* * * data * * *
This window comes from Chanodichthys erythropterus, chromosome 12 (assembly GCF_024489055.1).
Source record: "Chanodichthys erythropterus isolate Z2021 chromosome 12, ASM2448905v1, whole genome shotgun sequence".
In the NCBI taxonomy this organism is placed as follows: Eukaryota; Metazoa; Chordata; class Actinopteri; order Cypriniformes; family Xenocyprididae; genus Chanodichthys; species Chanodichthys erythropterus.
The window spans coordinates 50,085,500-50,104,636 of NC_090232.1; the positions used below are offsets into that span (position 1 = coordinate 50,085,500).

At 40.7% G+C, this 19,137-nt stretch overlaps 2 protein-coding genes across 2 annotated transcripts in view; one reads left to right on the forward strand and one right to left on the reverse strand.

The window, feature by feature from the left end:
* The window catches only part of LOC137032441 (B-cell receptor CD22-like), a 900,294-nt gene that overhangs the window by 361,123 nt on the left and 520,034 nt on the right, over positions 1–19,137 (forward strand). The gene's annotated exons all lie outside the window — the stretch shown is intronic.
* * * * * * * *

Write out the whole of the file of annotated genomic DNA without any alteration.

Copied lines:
This window comes from Chanodichthys erythropterus, chromosome 12 (assembly GCF_024489055.1).
Source record: "Chanodichthys erythropterus isolate Z2021 chromosome 12, ASM2448905v1, whole genome shotgun sequence".
In the NCBI taxonomy this organism is placed as follows: Eukaryota; Metazoa; Chordata; class Actinopteri; order Cypriniformes; family Xenocyprididae; genus Chanodichthys; species Chanodichthys erythropterus.
The window spans coordinates 50,085,500-50,104,636 of NC_090232.1; the positions used below are offsets into that span (position 1 = coordinate 50,085,500).

At 40.7% G+C, this 19,137-nt stretch overlaps 2 protein-coding genes across 2 annotated transcripts in view; one reads left to right on the forward strand and one right to left on the reverse strand.

The window, feature by feature from the left end:
* The window catches only part of LOC137032441 (B-cell receptor CD22-like), a 900,294-nt gene that overhangs the window by 361,123 nt on the left and 520,034 nt on the right, over positions 1–19,137 (forward strand). The gene's annotated exons all lie outside the window — the stretch shown is intronic.